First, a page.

He was no doubt a revolutionary. He posed as a man of the people, standing against German aristocrats as well as the German bourgeoisie, and this fierce populist anger at the comfortable middle classes and the weak-looking Weimar government is part of what makes Hitler seem “left-wing” when you begin to read about him.

But the same anger animated loads of Germans back then. They had just emerged from an imperial “big government” phase, which only ended with World War I. Parties across the political spectrum wanted to tear down Berlin’s wobbling experiment with Anglo-American democracy and replace it with something glorious, revolutionary, and pure, as long as it would bring swift prosperity and support to the suffering unemployed. A lot of Weimar voters veered toward Communism — and in this sense the German Communist Party, which rejected the democratic middle, helped the Nazis at the polls in 1932. With a weak plurality of votes in that election (not a majority), Hitler hijacked the romanticism of the Weimar Era, its general desperation for something new and strong.

The sticky question for Goldberg and his fans, particularly since the book came out, is whether political romance is just a province of the left, as it seems to most Americans in 2010. Or is it possible to imagine a grassroots revolutionary movement from the far right that dreams of patriotic renewal, hates the lazy liberalism of the latté-drinking middle class, resents Wall Street, bashes homosexuals and immigrants, mistrusts intellectuals and “cosmopolitans,” loathes dissent, resorts to vicious name-calling, and wants to destroy certain segments of the population based on some crazy but passionate ideals?

Most Germans can’t figure out what some U.S. Republicans now mean when they compare Obama to Hitler. Goldberg bears a lot of responsibility for this lunacy. He’s also begged his fans not to go quite so far, though the plea may sound disingenuous from the author of Liberal Fascism. “Some have taken to calling liberals fascists,” he laments in a new afterword to his book from 2009. “That isn’t what I wanted.”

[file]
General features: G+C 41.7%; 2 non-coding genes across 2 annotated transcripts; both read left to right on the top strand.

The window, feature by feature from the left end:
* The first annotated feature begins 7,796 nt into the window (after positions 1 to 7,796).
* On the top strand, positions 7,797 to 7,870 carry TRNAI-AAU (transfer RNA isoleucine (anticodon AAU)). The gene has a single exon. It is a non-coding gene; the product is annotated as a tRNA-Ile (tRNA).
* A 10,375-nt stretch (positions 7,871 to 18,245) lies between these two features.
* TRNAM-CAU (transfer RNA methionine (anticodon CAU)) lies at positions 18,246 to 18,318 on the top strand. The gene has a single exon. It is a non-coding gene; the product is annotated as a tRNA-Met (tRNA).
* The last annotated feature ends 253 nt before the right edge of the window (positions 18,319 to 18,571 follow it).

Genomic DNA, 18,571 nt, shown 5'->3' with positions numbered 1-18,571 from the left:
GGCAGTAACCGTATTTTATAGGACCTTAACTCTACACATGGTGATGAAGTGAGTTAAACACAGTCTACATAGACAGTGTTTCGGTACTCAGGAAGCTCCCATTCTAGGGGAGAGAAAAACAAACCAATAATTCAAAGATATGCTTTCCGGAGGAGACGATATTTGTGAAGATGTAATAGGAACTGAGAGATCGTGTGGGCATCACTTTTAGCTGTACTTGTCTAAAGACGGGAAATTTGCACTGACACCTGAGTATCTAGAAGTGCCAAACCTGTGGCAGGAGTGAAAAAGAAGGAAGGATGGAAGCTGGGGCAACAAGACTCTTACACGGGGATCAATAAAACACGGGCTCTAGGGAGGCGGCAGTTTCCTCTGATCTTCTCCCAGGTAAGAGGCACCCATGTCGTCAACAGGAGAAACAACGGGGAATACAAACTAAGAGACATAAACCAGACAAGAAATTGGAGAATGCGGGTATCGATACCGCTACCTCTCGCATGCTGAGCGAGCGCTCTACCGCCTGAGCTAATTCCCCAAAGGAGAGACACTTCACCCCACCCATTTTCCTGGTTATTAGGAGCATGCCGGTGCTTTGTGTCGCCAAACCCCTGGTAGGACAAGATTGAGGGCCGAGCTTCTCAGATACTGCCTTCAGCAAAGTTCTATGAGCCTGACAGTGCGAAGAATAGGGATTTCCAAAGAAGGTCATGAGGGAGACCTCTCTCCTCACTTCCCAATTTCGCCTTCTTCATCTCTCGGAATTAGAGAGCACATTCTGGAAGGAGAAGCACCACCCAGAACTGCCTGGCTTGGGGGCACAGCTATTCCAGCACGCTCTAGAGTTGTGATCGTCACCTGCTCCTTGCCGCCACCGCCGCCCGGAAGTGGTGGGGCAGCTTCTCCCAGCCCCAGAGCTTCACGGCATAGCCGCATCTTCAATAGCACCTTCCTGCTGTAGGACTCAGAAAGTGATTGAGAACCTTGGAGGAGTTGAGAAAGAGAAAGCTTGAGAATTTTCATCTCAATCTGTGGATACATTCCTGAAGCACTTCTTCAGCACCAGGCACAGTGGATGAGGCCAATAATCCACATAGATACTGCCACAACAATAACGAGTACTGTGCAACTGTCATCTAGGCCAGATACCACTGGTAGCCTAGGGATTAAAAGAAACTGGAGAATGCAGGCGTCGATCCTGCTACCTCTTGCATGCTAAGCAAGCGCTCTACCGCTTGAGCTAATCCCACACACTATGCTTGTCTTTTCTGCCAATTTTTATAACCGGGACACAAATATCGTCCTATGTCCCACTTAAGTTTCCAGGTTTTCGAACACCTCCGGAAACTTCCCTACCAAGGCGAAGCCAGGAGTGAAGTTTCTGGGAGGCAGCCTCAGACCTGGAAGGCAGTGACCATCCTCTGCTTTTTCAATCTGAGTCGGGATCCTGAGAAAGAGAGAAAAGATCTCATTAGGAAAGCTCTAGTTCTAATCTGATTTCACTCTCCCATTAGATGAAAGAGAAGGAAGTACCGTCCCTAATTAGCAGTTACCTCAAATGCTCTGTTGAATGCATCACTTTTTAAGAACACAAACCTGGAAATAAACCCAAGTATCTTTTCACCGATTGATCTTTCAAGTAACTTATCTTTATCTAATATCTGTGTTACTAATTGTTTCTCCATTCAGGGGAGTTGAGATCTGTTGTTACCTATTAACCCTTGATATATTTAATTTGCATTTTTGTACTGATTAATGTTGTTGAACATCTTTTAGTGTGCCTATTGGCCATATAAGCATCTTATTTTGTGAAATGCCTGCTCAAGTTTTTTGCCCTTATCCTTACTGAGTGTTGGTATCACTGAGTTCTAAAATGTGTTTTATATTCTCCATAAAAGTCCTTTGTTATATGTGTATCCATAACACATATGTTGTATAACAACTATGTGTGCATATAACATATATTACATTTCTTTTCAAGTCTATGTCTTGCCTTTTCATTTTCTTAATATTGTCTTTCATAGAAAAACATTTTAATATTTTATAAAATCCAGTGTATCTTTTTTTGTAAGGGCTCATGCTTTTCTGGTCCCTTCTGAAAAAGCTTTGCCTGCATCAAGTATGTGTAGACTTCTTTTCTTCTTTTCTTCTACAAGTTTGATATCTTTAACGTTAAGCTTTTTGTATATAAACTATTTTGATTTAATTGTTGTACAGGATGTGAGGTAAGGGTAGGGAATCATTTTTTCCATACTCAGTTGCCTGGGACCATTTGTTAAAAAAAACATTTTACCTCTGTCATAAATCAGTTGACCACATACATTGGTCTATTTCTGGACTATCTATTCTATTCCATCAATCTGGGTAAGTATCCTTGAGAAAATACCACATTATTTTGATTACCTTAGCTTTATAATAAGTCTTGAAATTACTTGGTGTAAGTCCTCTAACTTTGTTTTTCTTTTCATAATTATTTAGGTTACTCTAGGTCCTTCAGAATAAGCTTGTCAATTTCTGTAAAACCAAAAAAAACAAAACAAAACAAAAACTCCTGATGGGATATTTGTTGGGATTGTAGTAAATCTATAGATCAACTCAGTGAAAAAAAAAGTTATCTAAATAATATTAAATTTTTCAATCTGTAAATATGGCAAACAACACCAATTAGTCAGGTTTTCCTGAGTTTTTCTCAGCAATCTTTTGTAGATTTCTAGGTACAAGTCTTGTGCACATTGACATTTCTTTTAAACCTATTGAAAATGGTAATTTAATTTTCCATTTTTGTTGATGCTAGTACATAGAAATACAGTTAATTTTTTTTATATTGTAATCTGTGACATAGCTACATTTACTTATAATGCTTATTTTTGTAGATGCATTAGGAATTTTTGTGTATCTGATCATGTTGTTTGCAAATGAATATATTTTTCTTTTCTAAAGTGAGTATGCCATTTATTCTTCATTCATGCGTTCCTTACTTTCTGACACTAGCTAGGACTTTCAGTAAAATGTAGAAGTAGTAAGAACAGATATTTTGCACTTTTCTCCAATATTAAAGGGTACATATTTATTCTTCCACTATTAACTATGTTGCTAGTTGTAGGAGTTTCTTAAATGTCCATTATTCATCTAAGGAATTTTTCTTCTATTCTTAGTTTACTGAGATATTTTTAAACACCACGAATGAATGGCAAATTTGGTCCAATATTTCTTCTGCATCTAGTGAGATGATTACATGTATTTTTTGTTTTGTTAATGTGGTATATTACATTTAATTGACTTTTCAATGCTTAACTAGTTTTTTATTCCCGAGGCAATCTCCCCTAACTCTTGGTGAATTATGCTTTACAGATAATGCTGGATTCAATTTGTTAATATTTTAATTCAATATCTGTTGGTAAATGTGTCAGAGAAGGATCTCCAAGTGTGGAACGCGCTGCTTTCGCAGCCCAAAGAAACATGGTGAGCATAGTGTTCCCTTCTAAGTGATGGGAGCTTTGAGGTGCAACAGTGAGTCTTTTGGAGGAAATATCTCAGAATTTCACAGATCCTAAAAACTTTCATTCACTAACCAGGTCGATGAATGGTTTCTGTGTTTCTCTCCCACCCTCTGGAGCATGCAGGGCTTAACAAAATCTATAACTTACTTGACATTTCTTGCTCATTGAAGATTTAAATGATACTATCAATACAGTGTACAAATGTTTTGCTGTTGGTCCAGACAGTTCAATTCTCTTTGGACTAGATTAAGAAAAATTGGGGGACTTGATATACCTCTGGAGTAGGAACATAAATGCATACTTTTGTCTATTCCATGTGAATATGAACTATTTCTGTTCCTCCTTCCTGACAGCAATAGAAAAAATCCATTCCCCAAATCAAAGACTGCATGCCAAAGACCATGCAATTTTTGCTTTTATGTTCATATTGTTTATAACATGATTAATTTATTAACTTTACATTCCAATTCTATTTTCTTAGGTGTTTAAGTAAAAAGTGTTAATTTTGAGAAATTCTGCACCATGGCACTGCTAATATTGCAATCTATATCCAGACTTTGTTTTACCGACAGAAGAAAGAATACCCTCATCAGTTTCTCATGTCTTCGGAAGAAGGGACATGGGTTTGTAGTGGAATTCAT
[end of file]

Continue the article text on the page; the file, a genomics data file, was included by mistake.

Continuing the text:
Oh, dang.

Michael Scott Moore


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A book that helped Republicans in America lose their damn minds.

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Michael Scott Moore is a journalist and a novelist, author of a comic novel about L.A., Too Much of Nothing, as well as a travel book about surfing, Sweetness and Blood, which was named a best book of 2010 by The Economist. He’s won Fulbright, Logan, and Pulitzer Center grants for his nonfiction; MacDowell and Wallace Foundation fellowships for his fiction.

He’s been a visiting professor at the Columbia School of the Arts and UC Riverside. He worked for several years as an editor and writer at Spiegel Online in Berlin. Michael was kidnapped in early 2012 on a reporting trip to Somalia and held hostage by pirates for 32 months. The Desert and the Sea, a memoir about that ordeal, became an international bestseller.